May 31, 2018.
Recollections & Reflections – A commentary
ONE would have thought that after three weeks, everything would have settled by now to allow the new government of Malaysia to move on with the business of governing but unfortunately this hasn’t been the case.
You of course cannot sail full steam ahead until you have named your full Cabinet and it’s anyone’s guess when this will happen.
In the meantime there is still a lot of talking and back-chat, with allegations and counter-statements filling the air. This too is a most unwelcomed distraction that can be avoided if everyone leaves out what seems like one-upmanship and the politics of vengeance.
But for a government that hasn’t yet formed its full complement, the New Malaysia has been treated to an overwhelming dosage of news, announcements and decisions.
There was a flurry of movements with a few days of the swearing-in of Tun Dr. Mahathir Mohamad as the country’s seventh prime minister – his second after the first spell of 22 years lasting until October 31, 2003.
Apart from decisions affecting his predecessor Datuk Seri Najib Razak, Mahathir moved in some current and former civil servants suspected of various indiscretions, including imposing a travel ban. Others thought to have been penalised or victimised by the previous administration were either promoted or transferred to their original posts, with almost all of these movements and decisions linked to 1Malaysia Development Berhad.
There were also decisions to terminate the contracts of 17,000 people said to be political appointees, disband the Land Public Transport Commission (SPAD) and move 800 employees to the Transport Ministry and also the Special Affairs Department or JASA which has a little over 1,000 employees. There’s been no statement as to how many were permanent staff and how many on contract but what is certain is that this department had been in existence since 1958, just after Malaysia’s first general elections in 1957.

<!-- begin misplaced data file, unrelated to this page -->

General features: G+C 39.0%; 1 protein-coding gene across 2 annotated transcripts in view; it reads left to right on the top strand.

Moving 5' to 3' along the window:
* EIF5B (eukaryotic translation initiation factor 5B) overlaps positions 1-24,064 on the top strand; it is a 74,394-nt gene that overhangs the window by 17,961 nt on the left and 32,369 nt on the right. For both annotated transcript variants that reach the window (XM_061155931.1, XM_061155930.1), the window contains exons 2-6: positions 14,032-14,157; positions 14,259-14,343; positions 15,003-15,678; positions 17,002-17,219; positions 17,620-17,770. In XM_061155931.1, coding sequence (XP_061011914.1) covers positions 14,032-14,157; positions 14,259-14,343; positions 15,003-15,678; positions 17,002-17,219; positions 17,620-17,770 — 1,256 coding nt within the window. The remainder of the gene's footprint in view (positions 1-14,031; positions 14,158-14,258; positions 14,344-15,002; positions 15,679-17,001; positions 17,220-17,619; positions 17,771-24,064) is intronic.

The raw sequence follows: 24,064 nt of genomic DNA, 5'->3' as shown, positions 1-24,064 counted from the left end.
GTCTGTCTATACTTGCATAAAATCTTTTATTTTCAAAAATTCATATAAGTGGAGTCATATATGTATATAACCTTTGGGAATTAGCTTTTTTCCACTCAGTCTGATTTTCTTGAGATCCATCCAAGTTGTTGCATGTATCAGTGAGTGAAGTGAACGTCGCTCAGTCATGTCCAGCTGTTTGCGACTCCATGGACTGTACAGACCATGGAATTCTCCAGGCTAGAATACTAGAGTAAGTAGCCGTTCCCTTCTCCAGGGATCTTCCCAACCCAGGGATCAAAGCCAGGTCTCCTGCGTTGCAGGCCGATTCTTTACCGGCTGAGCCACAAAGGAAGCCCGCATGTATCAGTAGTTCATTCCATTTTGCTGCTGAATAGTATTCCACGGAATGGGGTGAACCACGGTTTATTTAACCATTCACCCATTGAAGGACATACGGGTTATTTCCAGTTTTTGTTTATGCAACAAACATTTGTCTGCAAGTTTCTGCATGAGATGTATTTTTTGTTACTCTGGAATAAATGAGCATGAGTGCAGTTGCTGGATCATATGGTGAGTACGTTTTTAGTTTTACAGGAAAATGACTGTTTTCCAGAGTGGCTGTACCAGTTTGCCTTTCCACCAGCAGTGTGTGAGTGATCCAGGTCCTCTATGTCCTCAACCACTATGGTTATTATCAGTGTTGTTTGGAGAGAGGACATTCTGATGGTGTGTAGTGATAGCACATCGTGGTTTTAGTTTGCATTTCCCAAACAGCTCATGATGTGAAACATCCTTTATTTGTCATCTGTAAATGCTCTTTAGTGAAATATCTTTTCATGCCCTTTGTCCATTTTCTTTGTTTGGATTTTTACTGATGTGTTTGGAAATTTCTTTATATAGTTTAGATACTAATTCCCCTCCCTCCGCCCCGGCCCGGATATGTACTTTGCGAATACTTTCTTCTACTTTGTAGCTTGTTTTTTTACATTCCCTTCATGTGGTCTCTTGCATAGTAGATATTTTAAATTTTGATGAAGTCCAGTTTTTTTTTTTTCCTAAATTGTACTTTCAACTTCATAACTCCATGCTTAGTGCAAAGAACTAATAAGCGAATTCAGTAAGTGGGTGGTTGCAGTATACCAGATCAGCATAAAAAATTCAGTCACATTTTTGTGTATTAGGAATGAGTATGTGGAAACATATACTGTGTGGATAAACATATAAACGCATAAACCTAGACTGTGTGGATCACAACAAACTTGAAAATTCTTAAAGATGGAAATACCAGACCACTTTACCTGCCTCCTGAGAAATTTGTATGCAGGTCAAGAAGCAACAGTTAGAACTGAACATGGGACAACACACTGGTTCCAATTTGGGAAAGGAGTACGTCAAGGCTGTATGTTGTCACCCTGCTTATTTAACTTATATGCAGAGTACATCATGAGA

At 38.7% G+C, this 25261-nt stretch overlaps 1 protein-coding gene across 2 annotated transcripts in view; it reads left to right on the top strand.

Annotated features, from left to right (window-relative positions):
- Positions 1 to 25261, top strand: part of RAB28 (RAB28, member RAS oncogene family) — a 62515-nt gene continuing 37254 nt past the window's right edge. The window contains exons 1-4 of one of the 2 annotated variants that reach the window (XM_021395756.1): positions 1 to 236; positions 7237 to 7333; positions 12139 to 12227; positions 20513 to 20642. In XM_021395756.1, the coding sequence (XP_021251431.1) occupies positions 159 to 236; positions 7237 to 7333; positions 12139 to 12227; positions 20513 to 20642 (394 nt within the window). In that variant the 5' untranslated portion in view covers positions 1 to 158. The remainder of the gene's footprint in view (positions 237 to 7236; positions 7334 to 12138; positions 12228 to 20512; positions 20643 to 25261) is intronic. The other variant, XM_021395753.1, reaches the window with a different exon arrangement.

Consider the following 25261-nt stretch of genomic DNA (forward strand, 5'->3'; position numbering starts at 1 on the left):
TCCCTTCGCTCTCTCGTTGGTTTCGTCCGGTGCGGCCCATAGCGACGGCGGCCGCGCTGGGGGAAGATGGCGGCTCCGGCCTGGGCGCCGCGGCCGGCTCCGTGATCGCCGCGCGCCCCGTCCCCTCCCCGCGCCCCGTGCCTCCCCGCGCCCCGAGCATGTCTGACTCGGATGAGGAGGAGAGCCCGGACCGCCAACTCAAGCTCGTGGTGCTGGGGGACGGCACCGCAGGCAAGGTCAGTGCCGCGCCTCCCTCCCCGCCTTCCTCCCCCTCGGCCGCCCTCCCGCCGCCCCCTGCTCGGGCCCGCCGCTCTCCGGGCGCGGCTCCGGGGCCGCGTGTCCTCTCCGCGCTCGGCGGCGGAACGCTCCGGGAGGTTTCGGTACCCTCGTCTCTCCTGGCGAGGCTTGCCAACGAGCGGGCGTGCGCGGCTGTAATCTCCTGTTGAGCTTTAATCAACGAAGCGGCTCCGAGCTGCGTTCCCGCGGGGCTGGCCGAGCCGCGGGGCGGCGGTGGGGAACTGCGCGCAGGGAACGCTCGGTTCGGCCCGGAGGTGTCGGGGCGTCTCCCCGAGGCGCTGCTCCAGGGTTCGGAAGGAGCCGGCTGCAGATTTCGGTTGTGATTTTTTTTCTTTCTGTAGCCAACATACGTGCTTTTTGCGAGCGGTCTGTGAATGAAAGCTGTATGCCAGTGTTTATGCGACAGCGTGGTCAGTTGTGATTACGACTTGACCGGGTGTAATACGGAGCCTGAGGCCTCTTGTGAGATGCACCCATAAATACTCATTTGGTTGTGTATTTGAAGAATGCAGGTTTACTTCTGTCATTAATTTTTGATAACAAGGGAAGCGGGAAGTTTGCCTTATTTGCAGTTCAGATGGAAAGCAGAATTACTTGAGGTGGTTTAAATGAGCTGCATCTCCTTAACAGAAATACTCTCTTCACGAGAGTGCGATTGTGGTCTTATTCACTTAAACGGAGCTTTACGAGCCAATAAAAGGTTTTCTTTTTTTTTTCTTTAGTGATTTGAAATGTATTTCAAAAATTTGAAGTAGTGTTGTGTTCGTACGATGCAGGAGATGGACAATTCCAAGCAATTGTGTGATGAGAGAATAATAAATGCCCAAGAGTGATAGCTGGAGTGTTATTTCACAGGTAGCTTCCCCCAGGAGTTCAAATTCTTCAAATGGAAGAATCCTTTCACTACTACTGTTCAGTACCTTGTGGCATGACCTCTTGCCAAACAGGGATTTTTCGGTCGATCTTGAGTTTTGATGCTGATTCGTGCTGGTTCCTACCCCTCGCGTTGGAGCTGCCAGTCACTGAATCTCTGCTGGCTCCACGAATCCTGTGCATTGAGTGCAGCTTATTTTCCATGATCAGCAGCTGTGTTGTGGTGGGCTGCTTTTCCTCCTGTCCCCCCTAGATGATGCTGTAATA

The one agency or department that is very much in the news is the Biro Tata Negara (National Civics Bureau) set up in 1974 under the Culture, Youth and Sports Ministry but by June 1982, a year after Mahathir took office as PM the first time, moved to the PM’s Department. That was also when its name was changed to BTN. The decision to open offices in the states was made in 1987.
The momentum against it is such that it should not surprise many if BTN goes the way of JASA.
In justifying the move to disband JASA, for example, Mahathir mentioned that its work became too political. Expect the same if BTN too is disbanded. That these two outfits were doing political work was an open secret because they have been at it since the late 80s especially.
A friend who once worked at Angkasapuri recalled how a team was tasked with drafting the concept. He attributed the shift in the focus of these two to a proposal by former information minister, the late Tan Sri Mohamed Rahmat.
The veteran politician known affectionately as Tok Mat mooted this change in approach after Mahathir’s close shave of a victory for the Umno presidency against Tengku Razaleigh Hamzah in 1987.
Mahathir embraced the idea and the shift began.
Also affected by this move were departments or agencies like Kemas and JKKK that dealt mainly with the rural communities or rather the rural Malays. Unbelievable too was the fact that there were political operatives even in the Farmer’s Organisation Authority or LPP. But after a while you realise that this makes sense because LPP also deals with the rural communities, mainly small-time Malay paddy farmers.
Thus to pile the blame solely on Najib’s administration doesn’t tell the correct and real story behind the politicisation of JASA, BTN and the others mentioned here.
In the wake of the strong views on BTN’s existence, the most sensible suggestion comes from former Kepong DAP Member of Parliament Dr. Tan Seng Giaw, undoubtedly a voice of moderation in the party.
Tan was on the panel to rebrand BTN and feels that so long as it is possible, BTN should be allowed to continue functioning but by going back to its original principles and certainly minus the politics.
His voice though appears to be in the minority because news reports indicate that the cry for blood among New Malaysians, including the new government’s politicians, remains strong because the euphoria over Pakatan’s victory has not doused off completely.